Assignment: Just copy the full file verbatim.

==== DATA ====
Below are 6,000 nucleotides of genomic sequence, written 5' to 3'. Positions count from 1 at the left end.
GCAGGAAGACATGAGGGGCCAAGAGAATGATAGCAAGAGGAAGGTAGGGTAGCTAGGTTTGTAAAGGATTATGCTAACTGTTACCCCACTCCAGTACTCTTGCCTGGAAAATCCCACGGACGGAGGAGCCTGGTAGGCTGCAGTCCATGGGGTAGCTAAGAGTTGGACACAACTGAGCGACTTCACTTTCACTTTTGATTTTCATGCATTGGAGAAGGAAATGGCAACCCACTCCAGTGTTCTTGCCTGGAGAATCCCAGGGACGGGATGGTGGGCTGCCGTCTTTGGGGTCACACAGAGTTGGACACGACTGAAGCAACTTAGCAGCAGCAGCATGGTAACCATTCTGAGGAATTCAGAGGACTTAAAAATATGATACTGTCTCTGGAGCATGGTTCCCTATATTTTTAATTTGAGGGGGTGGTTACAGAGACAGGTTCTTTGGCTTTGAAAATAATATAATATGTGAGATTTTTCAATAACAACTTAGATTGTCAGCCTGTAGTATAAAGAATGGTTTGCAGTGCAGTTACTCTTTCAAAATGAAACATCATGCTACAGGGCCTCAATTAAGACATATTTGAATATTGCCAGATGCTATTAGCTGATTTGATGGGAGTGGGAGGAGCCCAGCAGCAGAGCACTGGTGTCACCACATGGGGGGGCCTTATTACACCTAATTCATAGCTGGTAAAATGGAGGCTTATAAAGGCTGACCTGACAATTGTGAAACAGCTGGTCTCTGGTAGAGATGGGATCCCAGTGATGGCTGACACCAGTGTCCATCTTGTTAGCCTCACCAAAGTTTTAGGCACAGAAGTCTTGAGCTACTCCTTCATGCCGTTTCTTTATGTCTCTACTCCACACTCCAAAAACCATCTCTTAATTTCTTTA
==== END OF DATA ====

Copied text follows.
Below are 6,000 nucleotides of genomic sequence, written 5' to 3'. Positions count from 1 at the left end.
GCAGGAAGACATGAGGGGCCAAGAGAATGATAGCAAGAGGAAGGTAGGGTAGCTAGGTTTGTAAAGGATTATGCTAACTGTTACCCCACTCCAGTACTCTTGCCTGGAAAATCCCACGGACGGAGGAGCCTGGTAGGCTGCAGTCCATGGGGTAGCTAAGAGTTGGACACAACTGAGCGACTTCACTTTCACTTTTGATTTTCATGCATTGGAGAAGGAAATGGCAACCCACTCCAGTGTTCTTGCCTGGAGAATCCCAGGGACGGGATGGTGGGCTGCCGTCTTTGGGGTCACACAGAGTTGGACACGACTGAAGCAACTTAGCAGCAGCAGCATGGTAACCATTCTGAGGAATTCAGAGGACTTAAAAATATGATACTGTCTCTGGAGCATGGTTCCCTATATTTTTAATTTGAGGGGGTGGTTACAGAGACAGGTTCTTTGGCTTTGAAAATAATATAATATGTGAGATTTTTCAATAACAACTTAGATTGTCAGCCTGTAGTATAAAGAATGGTTTGCAGTGCAGTTACTCTTTCAAAATGAAACATCATGCTACAGGGCCTCAATTAAGACATATTTGAATATTGCCAGATGCTATTAGCTGATTTGATGGGAGTGGGAGGAGCCCAGCAGCAGAGCACTGGTGTCACCACATGGGGGGGCCTTATTACACCTAATTCATAGCTGGTAAAATGGAGGCTTATAAAGGCTGACCTGACAATTGTGAAACAGCTGGTCTCTGGTAGAGATGGGATCCCAGTGATGGCTGACACCAGTGTCCATCTTGTTAGCCTCACCAAAGTTTTAGGCACAGAAGTCTTGAGCTACTCCTTCATGCCGTTTCTTTATGTCTCTACTCCACACTCCAAAAACCATCTCTTAATTTCTTTA